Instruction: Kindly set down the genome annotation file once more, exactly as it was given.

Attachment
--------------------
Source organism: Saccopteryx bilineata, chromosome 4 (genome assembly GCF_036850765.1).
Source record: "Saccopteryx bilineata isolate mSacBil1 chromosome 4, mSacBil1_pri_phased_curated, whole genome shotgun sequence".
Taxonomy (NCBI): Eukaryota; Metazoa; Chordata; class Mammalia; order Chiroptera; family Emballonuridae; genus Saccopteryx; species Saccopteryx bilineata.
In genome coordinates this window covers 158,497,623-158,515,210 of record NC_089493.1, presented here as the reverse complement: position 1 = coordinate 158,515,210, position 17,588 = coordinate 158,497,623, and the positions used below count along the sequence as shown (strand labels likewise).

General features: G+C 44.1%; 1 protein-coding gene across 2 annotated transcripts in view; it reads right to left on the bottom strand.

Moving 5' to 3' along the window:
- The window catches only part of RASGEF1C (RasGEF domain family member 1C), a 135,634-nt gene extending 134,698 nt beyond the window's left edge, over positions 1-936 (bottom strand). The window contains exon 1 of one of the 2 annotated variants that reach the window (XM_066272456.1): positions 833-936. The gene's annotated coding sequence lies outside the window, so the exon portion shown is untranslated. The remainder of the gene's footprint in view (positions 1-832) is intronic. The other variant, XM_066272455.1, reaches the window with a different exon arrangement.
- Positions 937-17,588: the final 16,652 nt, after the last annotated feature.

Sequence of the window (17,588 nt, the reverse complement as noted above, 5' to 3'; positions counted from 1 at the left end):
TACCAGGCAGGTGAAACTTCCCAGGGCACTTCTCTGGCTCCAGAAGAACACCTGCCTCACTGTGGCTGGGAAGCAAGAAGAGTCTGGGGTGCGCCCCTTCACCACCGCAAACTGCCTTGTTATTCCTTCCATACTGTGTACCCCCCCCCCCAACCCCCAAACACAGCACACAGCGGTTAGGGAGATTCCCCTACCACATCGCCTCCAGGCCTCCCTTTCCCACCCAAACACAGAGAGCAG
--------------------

Source organism: Saccopteryx bilineata, chromosome 4 (genome assembly GCF_036850765.1).
Source record: "Saccopteryx bilineata isolate mSacBil1 chromosome 4, mSacBil1_pri_phased_curated, whole genome shotgun sequence".
Taxonomy (NCBI): Eukaryota; Metazoa; Chordata; class Mammalia; order Chiroptera; family Emballonuridae; genus Saccopteryx; species Saccopteryx bilineata.
In genome coordinates this window covers 158,497,623-158,515,210 of record NC_089493.1, presented here as the reverse complement: position 1 = coordinate 158,515,210, position 17,588 = coordinate 158,497,623, and the positions used below count along the sequence as shown (strand labels likewise).

General features: G+C 44.1%; 1 protein-coding gene across 2 annotated transcripts in view; it reads right to left on the bottom strand.

Moving 5' to 3' along the window:
- The window catches only part of RASGEF1C (RasGEF domain family member 1C), a 135,634-nt gene extending 134,698 nt beyond the window's left edge, over positions 1-936 (bottom strand). The window contains exon 1 of one of the 2 annotated variants that reach the window (XM_066272456.1): positions 833-936. The gene's annotated coding sequence lies outside the window, so the exon portion shown is untranslated. The remainder of the gene's footprint in view (positions 1-832) is intronic. The other variant, XM_066272455.1, reaches the window with a different exon arrangement.
- Positions 937-17,588: the final 16,652 nt, after the last annotated feature.

Sequence of the window (17,588 nt, the reverse complement as noted above, 5' to 3'; positions counted from 1 at the left end):
TACCAGGCAGGTGAAACTTCCCAGGGCACTTCTCTGGCTCCAGAAGAACACCTGCCTCACTGTGGCTGGGAAGCAAGAAGAGTCTGGGGTGCGCCCCTTCACCACCGCAAACTGCCTTGTTATTCCTTCCATACTGTGTACCCCCCCCCCCAACCCCCAAACACAGCACACAGCGGTTAGGGAGATTCCCCTACCACATCGCCTCCAGGCCTCCCTTTCCCACCCAAACACAGAGAGCAG